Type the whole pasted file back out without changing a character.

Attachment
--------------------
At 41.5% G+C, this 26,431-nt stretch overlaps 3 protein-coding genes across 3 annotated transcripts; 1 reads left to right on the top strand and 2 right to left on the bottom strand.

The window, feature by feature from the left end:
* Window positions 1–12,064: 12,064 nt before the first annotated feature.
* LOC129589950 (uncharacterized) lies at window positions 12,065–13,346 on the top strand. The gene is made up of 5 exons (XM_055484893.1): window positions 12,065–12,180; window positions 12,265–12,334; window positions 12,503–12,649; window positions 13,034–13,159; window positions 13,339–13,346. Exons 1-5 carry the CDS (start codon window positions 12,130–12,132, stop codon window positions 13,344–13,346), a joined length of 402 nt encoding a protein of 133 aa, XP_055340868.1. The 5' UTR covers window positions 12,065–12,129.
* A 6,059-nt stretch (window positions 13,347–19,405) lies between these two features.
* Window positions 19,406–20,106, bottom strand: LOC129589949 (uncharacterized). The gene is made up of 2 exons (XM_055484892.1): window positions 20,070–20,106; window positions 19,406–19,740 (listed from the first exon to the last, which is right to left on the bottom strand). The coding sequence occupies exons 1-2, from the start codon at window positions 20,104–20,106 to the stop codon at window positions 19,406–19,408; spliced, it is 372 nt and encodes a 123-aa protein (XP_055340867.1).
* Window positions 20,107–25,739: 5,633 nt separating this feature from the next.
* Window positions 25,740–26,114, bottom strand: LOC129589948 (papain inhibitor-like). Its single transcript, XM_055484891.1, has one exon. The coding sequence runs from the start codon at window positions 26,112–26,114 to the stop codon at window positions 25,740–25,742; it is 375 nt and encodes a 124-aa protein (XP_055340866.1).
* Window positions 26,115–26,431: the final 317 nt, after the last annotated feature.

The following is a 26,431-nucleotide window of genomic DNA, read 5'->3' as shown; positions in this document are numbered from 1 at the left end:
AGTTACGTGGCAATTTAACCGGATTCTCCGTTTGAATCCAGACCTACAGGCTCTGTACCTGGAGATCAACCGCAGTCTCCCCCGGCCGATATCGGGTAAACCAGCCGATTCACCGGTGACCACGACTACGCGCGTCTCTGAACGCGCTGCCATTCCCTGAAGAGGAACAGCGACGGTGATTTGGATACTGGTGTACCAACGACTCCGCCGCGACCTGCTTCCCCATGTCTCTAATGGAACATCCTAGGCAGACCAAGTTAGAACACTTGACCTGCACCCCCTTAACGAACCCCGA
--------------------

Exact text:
At 41.5% G+C, this 26,431-nt stretch overlaps 3 protein-coding genes across 3 annotated transcripts; 1 reads left to right on the top strand and 2 right to left on the bottom strand.

The window, feature by feature from the left end:
* Window positions 1–12,064: 12,064 nt before the first annotated feature.
* LOC129589950 (uncharacterized) lies at window positions 12,065–13,346 on the top strand. The gene is made up of 5 exons (XM_055484893.1): window positions 12,065–12,180; window positions 12,265–12,334; window positions 12,503–12,649; window positions 13,034–13,159; window positions 13,339–13,346. Exons 1-5 carry the CDS (start codon window positions 12,130–12,132, stop codon window positions 13,344–13,346), a joined length of 402 nt encoding a protein of 133 aa, XP_055340868.1. The 5' UTR covers window positions 12,065–12,129.
* A 6,059-nt stretch (window positions 13,347–19,405) lies between these two features.
* Window positions 19,406–20,106, bottom strand: LOC129589949 (uncharacterized). The gene is made up of 2 exons (XM_055484892.1): window positions 20,070–20,106; window positions 19,406–19,740 (listed from the first exon to the last, which is right to left on the bottom strand). The coding sequence occupies exons 1-2, from the start codon at window positions 20,104–20,106 to the stop codon at window positions 19,406–19,408; spliced, it is 372 nt and encodes a 123-aa protein (XP_055340867.1).
* Window positions 20,107–25,739: 5,633 nt separating this feature from the next.
* Window positions 25,740–26,114, bottom strand: LOC129589948 (papain inhibitor-like). Its single transcript, XM_055484891.1, has one exon. The coding sequence runs from the start codon at window positions 26,112–26,114 to the stop codon at window positions 25,740–25,742; it is 375 nt and encodes a 124-aa protein (XP_055340866.1).
* Window positions 26,115–26,431: the final 317 nt, after the last annotated feature.

The following is a 26,431-nucleotide window of genomic DNA, read 5'->3' as shown; positions in this document are numbered from 1 at the left end:
AGTTACGTGGCAATTTAACCGGATTCTCCGTTTGAATCCAGACCTACAGGCTCTGTACCTGGAGATCAACCGCAGTCTCCCCCGGCCGATATCGGGTAAACCAGCCGATTCACCGGTGACCACGACTACGCGCGTCTCTGAACGCGCTGCCATTCCCTGAAGAGGAACAGCGACGGTGATTTGGATACTGGTGTACCAACGACTCCGCCGCGACCTGCTTCCCCATGTCTCTAATGGAACATCCTAGGCAGACCAAGTTAGAACACTTGACCTGCACCCCCTTAACGAACCCCGA